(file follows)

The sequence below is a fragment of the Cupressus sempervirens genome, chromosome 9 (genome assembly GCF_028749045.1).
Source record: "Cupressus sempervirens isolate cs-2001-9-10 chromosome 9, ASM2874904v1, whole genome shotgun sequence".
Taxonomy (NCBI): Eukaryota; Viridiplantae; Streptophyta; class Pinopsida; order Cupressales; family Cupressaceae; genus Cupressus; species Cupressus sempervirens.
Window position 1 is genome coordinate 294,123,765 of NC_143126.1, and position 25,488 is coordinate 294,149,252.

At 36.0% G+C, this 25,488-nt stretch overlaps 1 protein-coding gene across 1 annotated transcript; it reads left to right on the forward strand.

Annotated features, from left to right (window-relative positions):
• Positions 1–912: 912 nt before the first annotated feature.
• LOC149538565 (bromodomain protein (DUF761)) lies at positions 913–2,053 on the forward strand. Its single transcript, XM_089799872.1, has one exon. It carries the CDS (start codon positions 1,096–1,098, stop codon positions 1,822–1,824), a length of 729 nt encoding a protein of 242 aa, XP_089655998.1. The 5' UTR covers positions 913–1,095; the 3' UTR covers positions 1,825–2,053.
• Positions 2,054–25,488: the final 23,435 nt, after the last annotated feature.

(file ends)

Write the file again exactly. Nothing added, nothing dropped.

The sequence below is a fragment of the Cupressus sempervirens genome, chromosome 9 (genome assembly GCF_028749045.1).
Source record: "Cupressus sempervirens isolate cs-2001-9-10 chromosome 9, ASM2874904v1, whole genome shotgun sequence".
Taxonomy (NCBI): Eukaryota; Viridiplantae; Streptophyta; class Pinopsida; order Cupressales; family Cupressaceae; genus Cupressus; species Cupressus sempervirens.
Window position 1 is genome coordinate 294,123,765 of NC_143126.1, and position 25,488 is coordinate 294,149,252.

At 36.0% G+C, this 25,488-nt stretch overlaps 1 protein-coding gene across 1 annotated transcript; it reads left to right on the forward strand.

Annotated features, from left to right (window-relative positions):
• Positions 1–912: 912 nt before the first annotated feature.
• LOC149538565 (bromodomain protein (DUF761)) lies at positions 913–2,053 on the forward strand. Its single transcript, XM_089799872.1, has one exon. It carries the CDS (start codon positions 1,096–1,098, stop codon positions 1,822–1,824), a length of 729 nt encoding a protein of 242 aa, XP_089655998.1. The 5' UTR covers positions 913–1,095; the 3' UTR covers positions 1,825–2,053.
• Positions 2,054–25,488: the final 23,435 nt, after the last annotated feature.